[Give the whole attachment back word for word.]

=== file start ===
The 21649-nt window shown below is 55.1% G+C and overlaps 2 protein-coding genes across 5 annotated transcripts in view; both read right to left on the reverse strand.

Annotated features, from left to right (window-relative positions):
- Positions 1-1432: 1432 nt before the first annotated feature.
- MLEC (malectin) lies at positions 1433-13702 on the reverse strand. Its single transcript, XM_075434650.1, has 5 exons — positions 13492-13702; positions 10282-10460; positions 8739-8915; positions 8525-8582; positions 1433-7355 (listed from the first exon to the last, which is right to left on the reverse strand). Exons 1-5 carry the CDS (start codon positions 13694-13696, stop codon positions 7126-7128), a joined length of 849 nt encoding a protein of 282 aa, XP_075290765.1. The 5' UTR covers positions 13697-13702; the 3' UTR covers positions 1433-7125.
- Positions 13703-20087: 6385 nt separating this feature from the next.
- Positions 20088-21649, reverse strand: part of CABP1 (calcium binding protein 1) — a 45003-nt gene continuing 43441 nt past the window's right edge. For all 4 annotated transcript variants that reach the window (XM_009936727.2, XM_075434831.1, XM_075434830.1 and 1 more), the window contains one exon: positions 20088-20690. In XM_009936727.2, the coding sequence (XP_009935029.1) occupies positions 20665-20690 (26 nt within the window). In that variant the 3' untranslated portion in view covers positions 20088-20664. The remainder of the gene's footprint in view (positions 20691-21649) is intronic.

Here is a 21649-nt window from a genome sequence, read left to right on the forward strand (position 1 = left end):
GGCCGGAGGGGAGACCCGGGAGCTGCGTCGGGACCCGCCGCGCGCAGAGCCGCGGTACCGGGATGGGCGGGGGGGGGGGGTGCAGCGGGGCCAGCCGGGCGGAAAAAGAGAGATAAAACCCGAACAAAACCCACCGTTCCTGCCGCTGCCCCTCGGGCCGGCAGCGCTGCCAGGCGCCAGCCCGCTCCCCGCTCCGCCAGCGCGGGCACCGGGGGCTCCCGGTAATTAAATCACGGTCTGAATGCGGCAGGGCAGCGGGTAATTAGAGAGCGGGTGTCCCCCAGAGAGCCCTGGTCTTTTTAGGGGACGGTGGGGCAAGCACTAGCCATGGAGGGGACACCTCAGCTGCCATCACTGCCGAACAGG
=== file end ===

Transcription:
The 21649-nt window shown below is 55.1% G+C and overlaps 2 protein-coding genes across 5 annotated transcripts in view; both read right to left on the reverse strand.

Annotated features, from left to right (window-relative positions):
- Positions 1-1432: 1432 nt before the first annotated feature.
- MLEC (malectin) lies at positions 1433-13702 on the reverse strand. Its single transcript, XM_075434650.1, has 5 exons — positions 13492-13702; positions 10282-10460; positions 8739-8915; positions 8525-8582; positions 1433-7355 (listed from the first exon to the last, which is right to left on the reverse strand). Exons 1-5 carry the CDS (start codon positions 13694-13696, stop codon positions 7126-7128), a joined length of 849 nt encoding a protein of 282 aa, XP_075290765.1. The 5' UTR covers positions 13697-13702; the 3' UTR covers positions 1433-7125.
- Positions 13703-20087: 6385 nt separating this feature from the next.
- Positions 20088-21649, reverse strand: part of CABP1 (calcium binding protein 1) — a 45003-nt gene continuing 43441 nt past the window's right edge. For all 4 annotated transcript variants that reach the window (XM_009936727.2, XM_075434831.1, XM_075434830.1 and 1 more), the window contains one exon: positions 20088-20690. In XM_009936727.2, the coding sequence (XP_009935029.1) occupies positions 20665-20690 (26 nt within the window). In that variant the 3' untranslated portion in view covers positions 20088-20664. The remainder of the gene's footprint in view (positions 20691-21649) is intronic.

Here is a 21649-nt window from a genome sequence, read left to right on the forward strand (position 1 = left end):
GGCCGGAGGGGAGACCCGGGAGCTGCGTCGGGACCCGCCGCGCGCAGAGCCGCGGTACCGGGATGGGCGGGGGGGGGGGGTGCAGCGGGGCCAGCCGGGCGGAAAAAGAGAGATAAAACCCGAACAAAACCCACCGTTCCTGCCGCTGCCCCTCGGGCCGGCAGCGCTGCCAGGCGCCAGCCCGCTCCCCGCTCCGCCAGCGCGGGCACCGGGGGCTCCCGGTAATTAAATCACGGTCTGAATGCGGCAGGGCAGCGGGTAATTAGAGAGCGGGTGTCCCCCAGAGAGCCCTGGTCTTTTTAGGGGACGGTGGGGCAAGCACTAGCCATGGAGGGGACACCTCAGCTGCCATCACTGCCGAACAGG